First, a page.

Ohio SupCo chief justice asks governor to include court staff in Phase 1 of COVID-19 vaccines

Chief Justice Maureen O'Connor gives her State of the Judiciary address during the recent Ohio Judicial Conference annual meeting.

The chief justice of the Ohio Supreme Court has asked the governor to include court staff in the first phase of COVID-19 vaccinations, and chastised some court officials for not following safety protocols.

Chief Justice Maureen O’Connor sent a letter to Gov. Mike DeWine saying judges, court staff and clerks of court staff should be included as essential workers.

Currently, the state vaccination program, as announced by DeWine in early December, starts with health care workers, staff and residents of nursing homes and assisted living facilities, patients and staff at state psychiatric hospitals, those with intellectual disabilities or mental illness living in group homes, occupants of Ohio veterans home and EMS responders.

In a letter to the court staff statewide telling them of the request of the governor, O’Connor also said while many judges are taking steps to prevent spread of the virus, reports of “cattle-call” proceedings, unnecessary in-person appearances and lax adherence to Ohio Department of Health safety measures.

“It is no surprise then, that we are also seeing a rise in infections among judicial staff as well as in the offices of public defenders, prosecutors, clerks of court and law enforcement,” O’Connor wrote.

The state supreme court took up one such case of a judge not taking COVID-19 precautions, and ruled that he could be disqualified from two cases as a result.

Judge Mark Fleegle, a judge in the Muskingum County Court of Common Pleas, was accused of failing to “implement precautions to protect against the spread of coronavirus in his courtroom,” according to the court decision, filed Thursday and written by Chief Justice O’Connor.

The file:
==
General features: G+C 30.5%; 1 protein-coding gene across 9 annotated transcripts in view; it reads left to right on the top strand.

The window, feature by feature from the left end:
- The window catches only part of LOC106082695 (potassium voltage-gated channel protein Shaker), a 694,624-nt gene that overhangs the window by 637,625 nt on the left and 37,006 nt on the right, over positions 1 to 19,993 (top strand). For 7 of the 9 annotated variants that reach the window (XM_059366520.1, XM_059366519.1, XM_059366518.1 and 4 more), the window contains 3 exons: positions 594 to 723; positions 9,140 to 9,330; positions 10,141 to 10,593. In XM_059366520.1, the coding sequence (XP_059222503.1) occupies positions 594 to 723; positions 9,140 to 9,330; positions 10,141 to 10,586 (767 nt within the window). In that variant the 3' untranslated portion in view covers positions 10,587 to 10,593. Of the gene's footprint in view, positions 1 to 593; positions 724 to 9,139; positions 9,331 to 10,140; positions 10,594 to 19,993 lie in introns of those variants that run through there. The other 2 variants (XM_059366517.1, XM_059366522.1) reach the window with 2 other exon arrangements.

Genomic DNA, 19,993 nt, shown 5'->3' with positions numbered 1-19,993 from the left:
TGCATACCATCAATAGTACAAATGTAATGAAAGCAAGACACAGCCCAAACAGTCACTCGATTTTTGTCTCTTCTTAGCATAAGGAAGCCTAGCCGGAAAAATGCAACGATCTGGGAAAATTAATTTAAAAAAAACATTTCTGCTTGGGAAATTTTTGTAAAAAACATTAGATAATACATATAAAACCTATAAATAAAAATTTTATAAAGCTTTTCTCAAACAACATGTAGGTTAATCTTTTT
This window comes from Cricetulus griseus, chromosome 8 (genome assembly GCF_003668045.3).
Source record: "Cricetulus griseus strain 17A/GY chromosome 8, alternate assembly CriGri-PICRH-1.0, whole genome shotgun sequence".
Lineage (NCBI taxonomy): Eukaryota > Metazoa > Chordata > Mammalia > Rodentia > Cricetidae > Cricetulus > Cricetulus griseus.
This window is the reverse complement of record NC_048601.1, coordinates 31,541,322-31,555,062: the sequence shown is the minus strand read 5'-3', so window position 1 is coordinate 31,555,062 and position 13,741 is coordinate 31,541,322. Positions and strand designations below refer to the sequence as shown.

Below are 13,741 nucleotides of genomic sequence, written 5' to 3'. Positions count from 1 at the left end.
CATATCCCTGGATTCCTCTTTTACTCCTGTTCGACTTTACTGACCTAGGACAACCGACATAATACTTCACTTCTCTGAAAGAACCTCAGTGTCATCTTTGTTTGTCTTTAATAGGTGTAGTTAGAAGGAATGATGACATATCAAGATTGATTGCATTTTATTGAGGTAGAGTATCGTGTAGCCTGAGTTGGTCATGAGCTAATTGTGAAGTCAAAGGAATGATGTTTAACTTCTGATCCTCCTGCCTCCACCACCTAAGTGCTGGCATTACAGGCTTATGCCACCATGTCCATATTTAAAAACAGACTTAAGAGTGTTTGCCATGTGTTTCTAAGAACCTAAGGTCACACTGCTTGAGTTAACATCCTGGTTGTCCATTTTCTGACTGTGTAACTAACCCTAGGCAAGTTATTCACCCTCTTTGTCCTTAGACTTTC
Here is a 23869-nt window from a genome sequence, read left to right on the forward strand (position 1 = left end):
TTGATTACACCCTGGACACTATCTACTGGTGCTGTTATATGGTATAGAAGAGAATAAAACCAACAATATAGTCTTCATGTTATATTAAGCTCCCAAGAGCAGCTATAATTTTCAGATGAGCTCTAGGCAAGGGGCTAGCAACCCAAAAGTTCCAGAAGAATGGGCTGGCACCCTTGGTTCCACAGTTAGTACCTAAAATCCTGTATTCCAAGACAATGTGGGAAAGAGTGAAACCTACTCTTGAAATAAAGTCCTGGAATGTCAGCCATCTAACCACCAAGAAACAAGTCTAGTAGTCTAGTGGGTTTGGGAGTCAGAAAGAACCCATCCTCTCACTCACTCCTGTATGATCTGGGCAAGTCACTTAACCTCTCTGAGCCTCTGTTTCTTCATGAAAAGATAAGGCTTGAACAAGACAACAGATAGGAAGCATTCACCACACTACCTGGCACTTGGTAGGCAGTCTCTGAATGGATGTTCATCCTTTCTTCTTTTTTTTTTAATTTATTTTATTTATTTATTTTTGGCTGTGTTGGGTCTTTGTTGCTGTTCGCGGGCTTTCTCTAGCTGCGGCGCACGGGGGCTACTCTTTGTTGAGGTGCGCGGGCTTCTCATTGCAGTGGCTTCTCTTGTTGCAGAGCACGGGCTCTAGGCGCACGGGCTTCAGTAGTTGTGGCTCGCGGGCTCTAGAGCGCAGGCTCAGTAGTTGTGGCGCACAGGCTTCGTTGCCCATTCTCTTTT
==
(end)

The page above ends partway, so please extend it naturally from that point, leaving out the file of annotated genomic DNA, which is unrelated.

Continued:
Fleegle reportedly dismissed objections to a lack of social distancing and face covering requirements in his courtroom saying the “recommendations were not mandatory and that his large courtroom allowed for social distancing,” court documents stated.

In response to the allegations, Fleegle maintained the argument that the safety measures are “recommendations, not rules or orders.”

“The judge believes that he and the jurors are essential employees and that trials and hearings ‘must continue to proceed in order to keep our system of government intact,'” the ruling stated.

Another judge was brought before the supreme court in June after two defense attorneys wanted him disqualified from a capital trial he intended to continue despite court closures due to the pandemic.

That judge had implemented “some precautions recommended by public health officials,” the court found, so he wasn’t disqualified.

Fleegle admitted to the court that he didn’t have a written policy about the safety measure, even though he’d made changes to require masks and social distancing.

“Even if Judge Fleegle is convinced that he can preside over a safe jury trial without any sort of written protocol, he should recognize that other people take public health recommendations very seriously and that the health concerns of attorneys and parties should be an important factor in deciding whether to proceed with jury trials during this phase of the pandemic,” O’Connor wrote.

In her letter to court staff throughout the state, she said weariness of COVID-19 and the potential for a vaccine should not keep personnel from continuing safety measures.

“The vaccine is a long-awaited light at the end of the tunnel, but we cannot allow ourselves to become complacent now,” O’Connor wrote. “Your vigilance continues to protect your employees and the public you serve.”

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